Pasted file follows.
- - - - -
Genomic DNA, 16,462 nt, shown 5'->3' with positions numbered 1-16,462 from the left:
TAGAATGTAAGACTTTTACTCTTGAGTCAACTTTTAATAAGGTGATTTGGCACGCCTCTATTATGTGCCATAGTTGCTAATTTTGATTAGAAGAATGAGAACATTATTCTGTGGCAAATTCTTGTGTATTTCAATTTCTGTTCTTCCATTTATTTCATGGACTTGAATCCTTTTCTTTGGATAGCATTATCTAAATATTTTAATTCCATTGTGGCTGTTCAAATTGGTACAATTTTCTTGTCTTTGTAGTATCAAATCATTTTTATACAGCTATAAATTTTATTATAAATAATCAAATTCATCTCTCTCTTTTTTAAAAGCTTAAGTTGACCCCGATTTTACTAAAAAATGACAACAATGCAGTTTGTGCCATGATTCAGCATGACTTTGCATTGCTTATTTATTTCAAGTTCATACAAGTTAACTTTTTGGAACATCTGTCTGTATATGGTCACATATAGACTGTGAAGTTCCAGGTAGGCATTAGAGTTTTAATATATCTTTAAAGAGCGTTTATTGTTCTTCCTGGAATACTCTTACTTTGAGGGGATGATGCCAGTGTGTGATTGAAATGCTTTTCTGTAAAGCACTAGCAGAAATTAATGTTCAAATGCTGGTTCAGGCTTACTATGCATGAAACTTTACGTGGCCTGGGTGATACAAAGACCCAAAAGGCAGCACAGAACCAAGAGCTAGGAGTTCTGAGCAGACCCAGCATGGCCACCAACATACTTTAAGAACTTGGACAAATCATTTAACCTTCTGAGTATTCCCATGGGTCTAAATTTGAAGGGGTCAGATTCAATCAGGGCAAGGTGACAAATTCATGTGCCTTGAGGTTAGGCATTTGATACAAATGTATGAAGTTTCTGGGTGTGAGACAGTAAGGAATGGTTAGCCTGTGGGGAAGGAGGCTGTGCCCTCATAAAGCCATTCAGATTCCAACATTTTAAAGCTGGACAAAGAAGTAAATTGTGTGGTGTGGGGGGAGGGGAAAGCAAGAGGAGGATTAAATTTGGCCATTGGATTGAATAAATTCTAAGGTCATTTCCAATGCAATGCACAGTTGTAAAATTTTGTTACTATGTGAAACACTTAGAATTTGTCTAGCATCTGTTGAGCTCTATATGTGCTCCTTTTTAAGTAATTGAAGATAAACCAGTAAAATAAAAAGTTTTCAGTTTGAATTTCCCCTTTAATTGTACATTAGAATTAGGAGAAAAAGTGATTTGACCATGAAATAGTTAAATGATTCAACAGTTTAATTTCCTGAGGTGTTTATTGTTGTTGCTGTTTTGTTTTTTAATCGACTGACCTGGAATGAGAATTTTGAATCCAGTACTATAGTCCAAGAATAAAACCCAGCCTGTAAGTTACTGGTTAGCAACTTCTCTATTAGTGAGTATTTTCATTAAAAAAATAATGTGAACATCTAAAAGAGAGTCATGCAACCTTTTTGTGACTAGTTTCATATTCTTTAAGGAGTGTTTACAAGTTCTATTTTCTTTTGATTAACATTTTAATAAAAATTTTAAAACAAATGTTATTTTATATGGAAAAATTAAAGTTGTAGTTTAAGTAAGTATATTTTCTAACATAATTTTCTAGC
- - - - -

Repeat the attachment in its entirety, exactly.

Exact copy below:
Genomic DNA, 16,462 nt, shown 5'->3' with positions numbered 1-16,462 from the left:
TAGAATGTAAGACTTTTACTCTTGAGTCAACTTTTAATAAGGTGATTTGGCACGCCTCTATTATGTGCCATAGTTGCTAATTTTGATTAGAAGAATGAGAACATTATTCTGTGGCAAATTCTTGTGTATTTCAATTTCTGTTCTTCCATTTATTTCATGGACTTGAATCCTTTTCTTTGGATAGCATTATCTAAATATTTTAATTCCATTGTGGCTGTTCAAATTGGTACAATTTTCTTGTCTTTGTAGTATCAAATCATTTTTATACAGCTATAAATTTTATTATAAATAATCAAATTCATCTCTCTCTTTTTTAAAAGCTTAAGTTGACCCCGATTTTACTAAAAAATGACAACAATGCAGTTTGTGCCATGATTCAGCATGACTTTGCATTGCTTATTTATTTCAAGTTCATACAAGTTAACTTTTTGGAACATCTGTCTGTATATGGTCACATATAGACTGTGAAGTTCCAGGTAGGCATTAGAGTTTTAATATATCTTTAAAGAGCGTTTATTGTTCTTCCTGGAATACTCTTACTTTGAGGGGATGATGCCAGTGTGTGATTGAAATGCTTTTCTGTAAAGCACTAGCAGAAATTAATGTTCAAATGCTGGTTCAGGCTTACTATGCATGAAACTTTACGTGGCCTGGGTGATACAAAGACCCAAAAGGCAGCACAGAACCAAGAGCTAGGAGTTCTGAGCAGACCCAGCATGGCCACCAACATACTTTAAGAACTTGGACAAATCATTTAACCTTCTGAGTATTCCCATGGGTCTAAATTTGAAGGGGTCAGATTCAATCAGGGCAAGGTGACAAATTCATGTGCCTTGAGGTTAGGCATTTGATACAAATGTATGAAGTTTCTGGGTGTGAGACAGTAAGGAATGGTTAGCCTGTGGGGAAGGAGGCTGTGCCCTCATAAAGCCATTCAGATTCCAACATTTTAAAGCTGGACAAAGAAGTAAATTGTGTGGTGTGGGGGGAGGGGAAAGCAAGAGGAGGATTAAATTTGGCCATTGGATTGAATAAATTCTAAGGTCATTTCCAATGCAATGCACAGTTGTAAAATTTTGTTACTATGTGAAACACTTAGAATTTGTCTAGCATCTGTTGAGCTCTATATGTGCTCCTTTTTAAGTAATTGAAGATAAACCAGTAAAATAAAAAGTTTTCAGTTTGAATTTCCCCTTTAATTGTACATTAGAATTAGGAGAAAAAGTGATTTGACCATGAAATAGTTAAATGATTCAACAGTTTAATTTCCTGAGGTGTTTATTGTTGTTGCTGTTTTGTTTTTTAATCGACTGACCTGGAATGAGAATTTTGAATCCAGTACTATAGTCCAAGAATAAAACCCAGCCTGTAAGTTACTGGTTAGCAACTTCTCTATTAGTGAGTATTTTCATTAAAAAAATAATGTGAACATCTAAAAGAGAGTCATGCAACCTTTTTGTGACTAGTTTCATATTCTTTAAGGAGTGTTTACAAGTTCTATTTTCTTTTGATTAACATTTTAATAAAAATTTTAAAACAAATGTTATTTTATATGGAAAAATTAAAGTTGTAGTTTAAGTAAGTATATTTTCTAACATAATTTTCTAGC